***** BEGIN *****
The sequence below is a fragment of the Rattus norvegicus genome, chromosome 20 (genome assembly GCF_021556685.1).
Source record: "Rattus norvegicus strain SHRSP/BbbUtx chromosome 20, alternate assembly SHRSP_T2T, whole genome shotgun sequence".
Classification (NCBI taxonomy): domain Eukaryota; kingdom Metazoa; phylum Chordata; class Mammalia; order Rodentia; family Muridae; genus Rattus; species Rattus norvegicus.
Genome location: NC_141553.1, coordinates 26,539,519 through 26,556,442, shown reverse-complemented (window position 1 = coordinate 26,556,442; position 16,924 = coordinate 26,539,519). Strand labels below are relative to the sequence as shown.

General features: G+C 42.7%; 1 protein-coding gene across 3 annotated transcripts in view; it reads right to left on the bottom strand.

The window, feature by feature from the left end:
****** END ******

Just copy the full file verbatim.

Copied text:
The sequence below is a fragment of the Rattus norvegicus genome, chromosome 20 (genome assembly GCF_021556685.1).
Source record: "Rattus norvegicus strain SHRSP/BbbUtx chromosome 20, alternate assembly SHRSP_T2T, whole genome shotgun sequence".
Classification (NCBI taxonomy): domain Eukaryota; kingdom Metazoa; phylum Chordata; class Mammalia; order Rodentia; family Muridae; genus Rattus; species Rattus norvegicus.
Genome location: NC_141553.1, coordinates 26,539,519 through 26,556,442, shown reverse-complemented (window position 1 = coordinate 26,556,442; position 16,924 = coordinate 26,539,519). Strand labels below are relative to the sequence as shown.

General features: G+C 42.7%; 1 protein-coding gene across 3 annotated transcripts in view; it reads right to left on the bottom strand.

The window, feature by feature from the left end: